Thursday, March 30, 2006

The Joy of Parenting #1: When they stop breathing

This photo shows basically the same sort of setup we have now for the baby. Oh she just love love loves it. (insert sarcasm here)

There is nothing in the world worse than watching your child struggle to breathe.

The baby came down with a (so I thought) mild tummy bug over the weekend. We all did. Just a little nausea and some runny stool.

Then my older daughter got a slight cold and I kept her home Tuesday...but she was fine Wednesday, which was the day the baby started showing signs of the cold.

By 3 a.m. this morning (mind you Day 3 of No Sleep Whatsoever following Week Two of Frequently Interrupted, Poor Quality Sleep) the baby was seeming more than a little congested, had developed a fever, and seemed a little short of breath now and again.

By 7:45 I was getting really concerned and called the doctor's office, "Hi my baby is pretty sick, she's struggling to breathe, sort of like stridor, but very wheezy and more intense."

The receptionist said, "The doctor can see you at 10:50."

I thought, hmm maybe I am overreacting. I guess they don't think it is a big deal. And, she is acting fairly normal, sick and cranky, but fairly normal. We put her in the shower.

By 8:45 I was getting panicky. She was getting listless and stuggling worse to breathe.

By 9 she had crawled in my lap and laid down and sort of passed out. I know from falling asleep normally in my lap and this, which was not normal. This was "little body had to collapse and put every bit of effort into trying to draw in a breath."

I wacthed her for a bit, and it didn't get worse, but the rattling, wheezing and struggling to breathe seemed pretty bad to me.

I debated calling my neighborhood medical team, or 911 for an ambulance, but in the end decided it would be fastest to load her in the car and race to the doctor myself.

My heart has never beat so hard in my life. I drove 60 miles an hour to the doctor. Honking my horn and yelling MOVE to all cars. I kept checking back on her and her chest was still moving, but very struggle-y, and she wasn't moving.

I walked in with a listless, unresponsive baby.

As calmly as possible I said to the receptionist, "My baby is listless, unresponsive and struggling to breathe and I need a doctor now."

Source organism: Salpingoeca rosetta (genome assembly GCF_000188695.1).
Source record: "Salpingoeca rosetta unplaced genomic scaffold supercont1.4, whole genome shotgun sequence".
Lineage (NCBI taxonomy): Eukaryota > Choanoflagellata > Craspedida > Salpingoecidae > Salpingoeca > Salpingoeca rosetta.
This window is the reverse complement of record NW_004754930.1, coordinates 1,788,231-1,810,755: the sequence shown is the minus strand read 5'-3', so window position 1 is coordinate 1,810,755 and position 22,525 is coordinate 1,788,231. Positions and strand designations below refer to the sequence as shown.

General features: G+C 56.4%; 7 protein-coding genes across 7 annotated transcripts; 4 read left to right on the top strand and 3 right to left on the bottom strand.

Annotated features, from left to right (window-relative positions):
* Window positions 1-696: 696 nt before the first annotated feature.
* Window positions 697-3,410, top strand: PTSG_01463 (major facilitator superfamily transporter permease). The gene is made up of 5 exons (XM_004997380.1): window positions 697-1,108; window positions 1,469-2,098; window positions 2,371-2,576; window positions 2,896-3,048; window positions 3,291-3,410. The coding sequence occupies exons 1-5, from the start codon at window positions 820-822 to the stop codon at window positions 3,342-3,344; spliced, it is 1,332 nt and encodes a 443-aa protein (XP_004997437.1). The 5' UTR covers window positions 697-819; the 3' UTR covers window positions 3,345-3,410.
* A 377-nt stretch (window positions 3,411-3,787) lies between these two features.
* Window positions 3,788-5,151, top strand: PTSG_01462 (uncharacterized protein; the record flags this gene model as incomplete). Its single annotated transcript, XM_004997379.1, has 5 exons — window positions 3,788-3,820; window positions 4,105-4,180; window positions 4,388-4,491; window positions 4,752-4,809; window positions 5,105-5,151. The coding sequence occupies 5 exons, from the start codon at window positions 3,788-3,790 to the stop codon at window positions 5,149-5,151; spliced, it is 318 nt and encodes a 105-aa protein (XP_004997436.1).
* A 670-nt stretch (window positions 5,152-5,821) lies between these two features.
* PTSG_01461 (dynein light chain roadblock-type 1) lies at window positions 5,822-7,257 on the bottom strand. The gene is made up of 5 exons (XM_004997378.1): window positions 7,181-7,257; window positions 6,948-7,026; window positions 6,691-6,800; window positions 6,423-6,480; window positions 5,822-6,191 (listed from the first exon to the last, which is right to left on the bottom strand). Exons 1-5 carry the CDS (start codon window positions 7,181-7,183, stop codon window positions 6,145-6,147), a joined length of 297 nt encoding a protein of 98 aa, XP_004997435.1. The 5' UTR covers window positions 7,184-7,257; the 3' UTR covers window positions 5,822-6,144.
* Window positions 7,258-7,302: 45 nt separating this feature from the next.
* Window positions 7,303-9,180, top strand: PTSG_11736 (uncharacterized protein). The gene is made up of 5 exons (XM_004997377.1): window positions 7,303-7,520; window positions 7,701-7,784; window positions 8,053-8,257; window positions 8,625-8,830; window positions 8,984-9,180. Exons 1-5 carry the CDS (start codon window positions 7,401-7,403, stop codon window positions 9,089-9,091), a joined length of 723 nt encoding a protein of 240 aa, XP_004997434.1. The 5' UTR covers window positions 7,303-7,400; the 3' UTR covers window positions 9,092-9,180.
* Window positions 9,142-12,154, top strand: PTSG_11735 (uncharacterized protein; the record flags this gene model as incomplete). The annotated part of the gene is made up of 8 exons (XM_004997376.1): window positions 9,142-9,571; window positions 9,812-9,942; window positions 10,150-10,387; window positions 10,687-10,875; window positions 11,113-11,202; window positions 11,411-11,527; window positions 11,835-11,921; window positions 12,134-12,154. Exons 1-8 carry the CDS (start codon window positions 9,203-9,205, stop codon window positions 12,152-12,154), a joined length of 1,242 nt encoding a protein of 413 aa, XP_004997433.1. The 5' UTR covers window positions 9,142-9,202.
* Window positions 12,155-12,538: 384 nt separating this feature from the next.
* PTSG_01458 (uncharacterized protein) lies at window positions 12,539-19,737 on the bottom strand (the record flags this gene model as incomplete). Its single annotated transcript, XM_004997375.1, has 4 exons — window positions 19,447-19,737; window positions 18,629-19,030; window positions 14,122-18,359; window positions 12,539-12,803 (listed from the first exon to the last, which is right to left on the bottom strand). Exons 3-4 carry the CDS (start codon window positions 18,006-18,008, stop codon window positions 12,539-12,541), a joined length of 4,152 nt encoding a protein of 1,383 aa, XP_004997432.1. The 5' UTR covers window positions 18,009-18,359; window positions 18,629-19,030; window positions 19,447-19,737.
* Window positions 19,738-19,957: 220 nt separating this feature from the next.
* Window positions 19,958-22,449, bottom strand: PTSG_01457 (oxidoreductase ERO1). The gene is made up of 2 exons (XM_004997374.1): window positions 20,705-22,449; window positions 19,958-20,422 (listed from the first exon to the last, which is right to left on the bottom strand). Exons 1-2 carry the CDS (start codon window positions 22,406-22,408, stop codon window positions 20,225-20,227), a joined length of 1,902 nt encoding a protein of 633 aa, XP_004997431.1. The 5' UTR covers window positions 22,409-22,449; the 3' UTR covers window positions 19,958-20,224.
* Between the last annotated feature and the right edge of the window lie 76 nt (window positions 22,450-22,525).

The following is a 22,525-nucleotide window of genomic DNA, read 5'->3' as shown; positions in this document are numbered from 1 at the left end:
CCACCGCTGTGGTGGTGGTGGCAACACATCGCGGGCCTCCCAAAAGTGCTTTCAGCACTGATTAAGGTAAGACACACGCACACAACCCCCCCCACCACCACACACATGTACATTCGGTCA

She said, "Do you have an appointment?"

I said, "Yes but later and she is having trouble breathing NOW. I need a doctor now, please, okay?"

She says, "Well sign in and leave your insurance card and I'll get her chart..."

And I said, panic edging out deadly calm, "Do you not get it??? The baby is barely breathing. I need a doctor NOW."

She says, "What's your last name?"

And I said, deadly calm voice edging out panic, "MAJOR MALPRACTICE LAWSUIT IF YOU DON'T GET A DOCTOR NOW NOW NOW!"

Oh NOW she gets it.

Now I am ushered into the emergency room.

Now a nurse and doctor come flying in.

Now they strap oxygen on my baby and start doing things to her.

Good grief.

Two breathing treatments later, her O2 was still way low.

Then my doctor gets there and we try some more.

They start sucking blood, cath her for a urine check and start saying scary things like, "No response in right lung, ketones and blood in urine, high protein, call the hospital..."

She is "revived" and acting more like an alive baby after treatment 2. More like herself. By treatment three she is fighting me. That was a relief, much more so than any aggravation. O2 still not up to bottom of normal level.

We are ushered to the hospital.

They run more tests, restrain her and X-ray her, ask if she is eating...tell us they will tell us this afternoon what is wrong with her.

Then our specialist is there and they are saying things like asthma and pneumonia and RSV and bacterial infection spread and decreased kidney function and other scary things.

Then my doctor is there teaching me how to ventilate the dealie wop (no idea what it is called) and how to string the tubing from the other thingie and how to do the puff thing and giving me a drug schedule and I am wishing I had something to write it all down on.

Then they send us home, until we all know more.

At home, for some reason, we feel more calm, more in control. We talk to friends in the know, read the instructions for the inhaler, run google searches n the Internet for asthma flare and bronchitis, and sucessfully give our first inahler treatment using the aeromask to our vehemently protesting baby.

Friends in the know remind us she is a baby. Her lungs just might not be their strongest yet, but there might not be a long-term implication here.

This morning I had a major huge cloud of anxiety hovering around me because she is so tiny and the human body suddenly seemed so fragile, and if I ever lose her I will never ever be able to move again.

My mind knows it IS NOT that dire. This is not the case. We are fine.

But you tell that to my heart.

It's not pneumonia, it's probably bronchitis, doubtfully RSV. We still don't know what's wrong with her kidneys-bladder. We'll still do the breathing treatment b/c no matter what is wrong, she is still struggling.

But what a day...what a roller coaster.

By Julie Pippert
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© 2006. All images and text exclusive property of Julie Pippert. Not to be used or reproduced.

1 comment:

Anonymous said...

wow as a mother that must have been hard, I am proud of you even though I don't know you and I pray you and your baby are ok..